WASHINGTON (December 4, 2008) – Millions of Americans have been left in the dark about hazardous pollutants being released into their communities, according to a new report by the Natural Resources Defense Council (NRDC). The new report provides a comprehensive look at the Bush Administration’s systemic cutting of health and environmental programs that monitor toxins across America.
“The Bush administration has turned off the tap on data and monitoring, depriving scientists, agencies, and Americans of information crucial to ensuring public health protections,” said Miriam Rotkin-Ellman, research scientist at NRDC. “Immediate action is needed by the next administration to restore, strengthen and fund these crucial monitoring programs.”
The report demonstrates that during the eight years of the Bush Administration, the federal government has quietly eliminated or crippled more than a dozen essential monitoring programs. Budget cuts, restructuring, program termination, and removal of industry reporting requirements have been steadily undermining or eliminating the information that alerts us to problems in our air, water, food, and communities.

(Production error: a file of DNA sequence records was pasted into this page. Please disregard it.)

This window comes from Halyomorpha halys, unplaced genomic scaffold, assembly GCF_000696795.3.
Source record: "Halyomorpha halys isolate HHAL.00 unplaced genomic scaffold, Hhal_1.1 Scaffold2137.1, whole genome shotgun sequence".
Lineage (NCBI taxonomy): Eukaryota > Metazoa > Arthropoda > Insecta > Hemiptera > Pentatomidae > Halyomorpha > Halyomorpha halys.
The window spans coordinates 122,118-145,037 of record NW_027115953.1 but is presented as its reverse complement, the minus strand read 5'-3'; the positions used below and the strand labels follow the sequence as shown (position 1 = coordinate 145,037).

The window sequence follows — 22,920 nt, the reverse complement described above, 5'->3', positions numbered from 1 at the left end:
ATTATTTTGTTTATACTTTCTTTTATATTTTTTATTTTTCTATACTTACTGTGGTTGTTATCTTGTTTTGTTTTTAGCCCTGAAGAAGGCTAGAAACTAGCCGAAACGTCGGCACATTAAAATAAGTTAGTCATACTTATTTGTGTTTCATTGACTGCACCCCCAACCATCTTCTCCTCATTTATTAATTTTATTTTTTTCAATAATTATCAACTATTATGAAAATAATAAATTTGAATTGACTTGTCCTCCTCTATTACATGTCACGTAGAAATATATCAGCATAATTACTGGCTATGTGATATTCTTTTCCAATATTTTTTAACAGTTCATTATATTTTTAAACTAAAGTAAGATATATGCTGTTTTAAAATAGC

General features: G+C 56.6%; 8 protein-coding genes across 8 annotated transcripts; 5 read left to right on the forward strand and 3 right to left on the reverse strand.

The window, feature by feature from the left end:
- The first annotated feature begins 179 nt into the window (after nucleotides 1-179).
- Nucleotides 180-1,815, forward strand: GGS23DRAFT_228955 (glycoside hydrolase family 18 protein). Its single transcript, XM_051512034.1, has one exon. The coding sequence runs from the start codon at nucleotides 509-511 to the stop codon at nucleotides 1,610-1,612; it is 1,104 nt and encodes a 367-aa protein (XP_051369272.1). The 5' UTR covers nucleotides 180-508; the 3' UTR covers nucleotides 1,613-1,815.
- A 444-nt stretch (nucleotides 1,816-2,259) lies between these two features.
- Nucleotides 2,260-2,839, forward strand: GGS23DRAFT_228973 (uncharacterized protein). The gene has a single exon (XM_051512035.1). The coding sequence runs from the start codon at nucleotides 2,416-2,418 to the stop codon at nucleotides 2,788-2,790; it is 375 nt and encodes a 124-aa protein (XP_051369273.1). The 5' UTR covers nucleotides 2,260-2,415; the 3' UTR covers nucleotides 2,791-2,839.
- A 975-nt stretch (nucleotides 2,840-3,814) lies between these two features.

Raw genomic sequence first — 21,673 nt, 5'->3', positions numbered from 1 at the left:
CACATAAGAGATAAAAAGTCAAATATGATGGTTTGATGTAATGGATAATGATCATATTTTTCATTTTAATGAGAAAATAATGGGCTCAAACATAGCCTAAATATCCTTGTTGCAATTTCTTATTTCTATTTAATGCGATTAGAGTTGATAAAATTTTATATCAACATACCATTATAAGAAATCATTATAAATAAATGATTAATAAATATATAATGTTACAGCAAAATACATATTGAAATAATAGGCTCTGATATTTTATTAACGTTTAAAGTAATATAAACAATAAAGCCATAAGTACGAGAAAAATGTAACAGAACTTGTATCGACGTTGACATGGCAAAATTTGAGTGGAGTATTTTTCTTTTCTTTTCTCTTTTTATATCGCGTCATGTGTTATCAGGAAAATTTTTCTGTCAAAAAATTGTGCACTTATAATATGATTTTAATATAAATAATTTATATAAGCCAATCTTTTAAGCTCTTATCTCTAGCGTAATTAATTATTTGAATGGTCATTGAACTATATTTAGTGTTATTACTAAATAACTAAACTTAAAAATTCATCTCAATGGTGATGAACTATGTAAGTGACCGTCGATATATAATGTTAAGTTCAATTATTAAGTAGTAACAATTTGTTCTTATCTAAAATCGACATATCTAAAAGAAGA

Programs that directly track human health have also been slashed, creating information gaps about infectious disease outbreaks, chemical exposures in people, and chronic disease.
Some of the worst examples of the program cuts include:
- Hundreds of communities near lead polluters will not have air quality testing, and the lead monitoring network has been cut by half over the past decade, hampering the ability of the Environmental Protection Agency (EPA) to enforce the new air standard for lead.
- The Bush Administration has proposed to eliminate requirements that “factory farms” and similar facilities report the air pollution from animal waste. This proposal may be finalized before January, even though many such facilities pollute the air more than large industrial factories.
- Budget cuts at the U.S. Geological Survey (USGS) will devastate two programs that test groundwater and surface water for pesticides, heavy metals, pharmaceuticals, hormone disruptors, and other toxic chemicals.
- The already tight budget for the Centers for Disease Control and Prevention (CDC) program that tracks food-related illness was cut by more than $2 million, at a time when some foodborne illness outbreaks have been increasing.
The report provides specific recommendations for the government to restore these programs that are critical for setting strong public health protections. The cost of reinstating these programs would total approximately $133 million. According to NRDC experts, these costs could be offset by identifying and preventing pollution and disease problems before they cost our health care system and taxpayers many more millions of dollars.